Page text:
Maria Edgeworth Quotes.

11. "The prevailing taste of the public for anecdote has been censured and ridiculed by critics, who aspire to the character of superior wisdom: but if we consider it in a proper point of view, this taste is an incontestible proof of the good sense and profoundly philosophic temper of the present times. Of the numbers who study, or at least who read history, how few derive any advantage from their labors!"
- Maria Edgeworth, Castle Rackrent

12. "First and foremost, they had the curses of the country: and Sir Murtagh Rackrent, the new heir, in the next place, on account of this affront to the body, refused to pay a shilling of the debts, in which he was countenanced by all the best gentlemen of property, and others of his acquaintance; Sir Murtagh alleging in all companies that he all along meant to pay his father's debts of honour, but the moment the law was taken of him, there was an end of honour to be sure. It was whispered (but none but the enemies of the family believe it) that this was all a sham seizure to get quit of the debts which he had bound himself to pay in honour."
- Maria Edgeworth, Castle Rackrent

13. "Thady begins his memoirs of the Rackrent Family by dating MONDAY MORNING, because no great undertaking can be auspiciously commenced in Ireland on any morning but MONDAY MORNING. 'Oh, please God we live till Monday morning, we'll set the slater to mend the roof of the house. On Monday morning we'll fall to, and cut the turf. On Monday morning we'll see and begin mowing. On Monday morning, please your honour, we'll begin and dig the potatoes,' etc. All the intermediate days, between the making of such speeches and the ensuing Monday, are wasted: and when Monday morning comes, it is ten to one that the business is deferred to THE NEXT Monday morning. The Editor knew a gentleman, who, to counteract this prejudice, made his workmen and labourers begin all new pieces of work upon a Saturday."
- Maria Edgeworth, Castle Rackrent

14. "Out of forty-nine suits which he had, he never lost one but seventeen; the rest he gained with costs, double costs, treble costs sometimes; but even that did not pay."
- Maria Edgeworth, Castle Rackrent

15. "What a treasure, to meet with any thing a new heart-- all hearts, nowadays, are secondhand at best."
- Maria Edgeworth, Belinda

16. "Clarence Hervey might have been more than a pleasant young man, if he had not been smitten with the desire of being thought superior in every thing, and of being the most admired person in all companies. He had been early flattered with the idea that he was a man of genius; and he imagined that, as such, he was entitled to be imprudent, wild, and eccentric. He affected singularity, in order to establish his claims to genius. He had considerable literary talents, by which he was distinguished at Oxford; but he was so dreadfully afraid of passing for a pedant, that when he came into the company of the idle and the ignorant, he pretended to disdain every species of knowledge. His chameleon character seemed to vary in different lights, and according to the different situations in which he happened to be placed. He could be all things to all men—and to all women."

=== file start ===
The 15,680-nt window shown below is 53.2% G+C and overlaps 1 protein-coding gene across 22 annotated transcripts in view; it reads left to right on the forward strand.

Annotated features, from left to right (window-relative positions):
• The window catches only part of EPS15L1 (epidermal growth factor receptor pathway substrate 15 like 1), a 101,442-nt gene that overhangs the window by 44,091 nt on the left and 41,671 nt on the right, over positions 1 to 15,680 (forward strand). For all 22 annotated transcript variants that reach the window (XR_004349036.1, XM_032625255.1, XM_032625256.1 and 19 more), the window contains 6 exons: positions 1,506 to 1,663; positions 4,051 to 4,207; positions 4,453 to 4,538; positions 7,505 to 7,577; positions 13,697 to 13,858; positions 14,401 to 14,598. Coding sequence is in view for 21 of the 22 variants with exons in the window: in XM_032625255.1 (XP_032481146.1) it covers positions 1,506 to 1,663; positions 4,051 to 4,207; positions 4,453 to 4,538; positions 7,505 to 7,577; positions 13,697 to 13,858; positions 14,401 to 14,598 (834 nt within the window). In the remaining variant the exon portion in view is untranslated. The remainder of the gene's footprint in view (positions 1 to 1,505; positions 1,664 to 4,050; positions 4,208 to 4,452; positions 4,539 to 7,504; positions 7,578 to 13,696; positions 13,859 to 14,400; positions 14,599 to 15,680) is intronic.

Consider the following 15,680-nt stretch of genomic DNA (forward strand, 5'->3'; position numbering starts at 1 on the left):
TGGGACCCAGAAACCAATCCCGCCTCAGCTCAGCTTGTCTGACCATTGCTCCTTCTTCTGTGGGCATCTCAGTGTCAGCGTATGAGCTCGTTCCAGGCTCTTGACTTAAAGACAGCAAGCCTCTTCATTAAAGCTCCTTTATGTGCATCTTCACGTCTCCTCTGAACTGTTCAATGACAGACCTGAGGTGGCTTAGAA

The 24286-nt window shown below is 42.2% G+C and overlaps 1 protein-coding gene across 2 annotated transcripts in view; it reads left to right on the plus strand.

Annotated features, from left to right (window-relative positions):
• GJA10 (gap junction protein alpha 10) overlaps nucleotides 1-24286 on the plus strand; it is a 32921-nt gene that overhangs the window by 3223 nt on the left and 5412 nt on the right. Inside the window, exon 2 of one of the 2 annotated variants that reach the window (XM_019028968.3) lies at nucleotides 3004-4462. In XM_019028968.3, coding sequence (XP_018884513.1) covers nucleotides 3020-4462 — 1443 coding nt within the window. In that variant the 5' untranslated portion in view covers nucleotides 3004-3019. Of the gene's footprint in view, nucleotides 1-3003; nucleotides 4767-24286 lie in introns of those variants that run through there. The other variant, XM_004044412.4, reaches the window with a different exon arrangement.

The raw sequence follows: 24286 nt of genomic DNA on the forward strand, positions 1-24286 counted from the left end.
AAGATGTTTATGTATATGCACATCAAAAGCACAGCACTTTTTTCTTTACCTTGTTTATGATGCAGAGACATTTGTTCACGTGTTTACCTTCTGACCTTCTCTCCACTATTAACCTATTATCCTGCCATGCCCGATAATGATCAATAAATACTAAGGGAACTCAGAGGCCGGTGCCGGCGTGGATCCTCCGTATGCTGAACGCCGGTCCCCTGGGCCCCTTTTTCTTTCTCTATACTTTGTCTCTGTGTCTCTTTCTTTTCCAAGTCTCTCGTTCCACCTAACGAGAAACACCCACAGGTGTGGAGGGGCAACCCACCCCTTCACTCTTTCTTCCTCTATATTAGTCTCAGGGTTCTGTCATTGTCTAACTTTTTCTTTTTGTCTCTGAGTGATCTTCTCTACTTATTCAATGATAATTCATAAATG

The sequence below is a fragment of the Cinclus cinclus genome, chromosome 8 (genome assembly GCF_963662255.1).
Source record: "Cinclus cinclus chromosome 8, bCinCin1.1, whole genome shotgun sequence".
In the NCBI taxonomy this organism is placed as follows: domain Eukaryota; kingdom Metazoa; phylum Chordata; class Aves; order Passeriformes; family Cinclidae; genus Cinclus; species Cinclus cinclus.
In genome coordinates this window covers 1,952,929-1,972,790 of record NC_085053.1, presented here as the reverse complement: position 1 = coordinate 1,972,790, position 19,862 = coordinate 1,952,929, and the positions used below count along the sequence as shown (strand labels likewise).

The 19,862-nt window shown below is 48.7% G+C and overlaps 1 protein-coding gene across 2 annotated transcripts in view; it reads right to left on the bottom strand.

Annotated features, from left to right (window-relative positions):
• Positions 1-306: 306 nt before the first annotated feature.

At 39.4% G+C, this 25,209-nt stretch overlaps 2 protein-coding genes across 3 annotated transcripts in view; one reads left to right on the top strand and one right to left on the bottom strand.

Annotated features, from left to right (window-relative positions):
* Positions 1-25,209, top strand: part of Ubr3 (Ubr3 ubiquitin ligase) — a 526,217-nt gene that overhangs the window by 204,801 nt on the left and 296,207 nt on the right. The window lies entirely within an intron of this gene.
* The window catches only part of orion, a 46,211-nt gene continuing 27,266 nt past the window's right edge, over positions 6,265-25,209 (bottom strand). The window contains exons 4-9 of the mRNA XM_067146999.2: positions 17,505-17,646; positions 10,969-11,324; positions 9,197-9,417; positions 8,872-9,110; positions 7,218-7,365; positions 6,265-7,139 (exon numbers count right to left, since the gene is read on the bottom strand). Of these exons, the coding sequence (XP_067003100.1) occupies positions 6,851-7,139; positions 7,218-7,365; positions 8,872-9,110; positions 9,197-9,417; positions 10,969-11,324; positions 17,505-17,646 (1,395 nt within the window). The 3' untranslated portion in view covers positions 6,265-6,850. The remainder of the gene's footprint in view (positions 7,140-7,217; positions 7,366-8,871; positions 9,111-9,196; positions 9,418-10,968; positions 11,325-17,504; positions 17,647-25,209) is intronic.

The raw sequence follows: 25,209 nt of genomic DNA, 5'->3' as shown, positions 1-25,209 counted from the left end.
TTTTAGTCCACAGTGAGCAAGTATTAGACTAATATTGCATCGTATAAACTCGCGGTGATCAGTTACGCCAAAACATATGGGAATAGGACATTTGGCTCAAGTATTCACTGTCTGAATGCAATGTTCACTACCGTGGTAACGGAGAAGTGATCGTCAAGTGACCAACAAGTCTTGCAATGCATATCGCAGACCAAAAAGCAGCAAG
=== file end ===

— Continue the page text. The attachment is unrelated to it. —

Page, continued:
- Maria Edgeworth, Belinda

17. "It is sometimes fortunate, that the means which are taken to produce certain effects upon the mind have a tendency directly opposite to what is expected."
- Maria Edgeworth, Belinda

18. ". . .for observe, with me esteem ever followed affection, instead of affection following esteem. Woe be to all who in morals preposterously put the cart before the horse!"
- Maria Edgeworth, Belinda

19. "First loves are not necessarily more foolish than others; but chances are certainly against them. Proximity of time or place, a variety of accidental circumstances more than the essential merits of the object, often produce what is called first love. From poetry or romance, young people usually form their early ideas of love before they have actually felt the passion; and the image they have in their own minds of the beau ideal is cast upon the first object they afterward behold. This, if I may be allowed the expression is Cupid's Fata Morgana. Deluded mortals are in ecstasy whilst the illusion lasts, and in despair when it vanishes."
- Maria Edgeworth, Belinda

20. "When people are warm, they cannot stand picking terms."
- Maria Edgeworth, Helen

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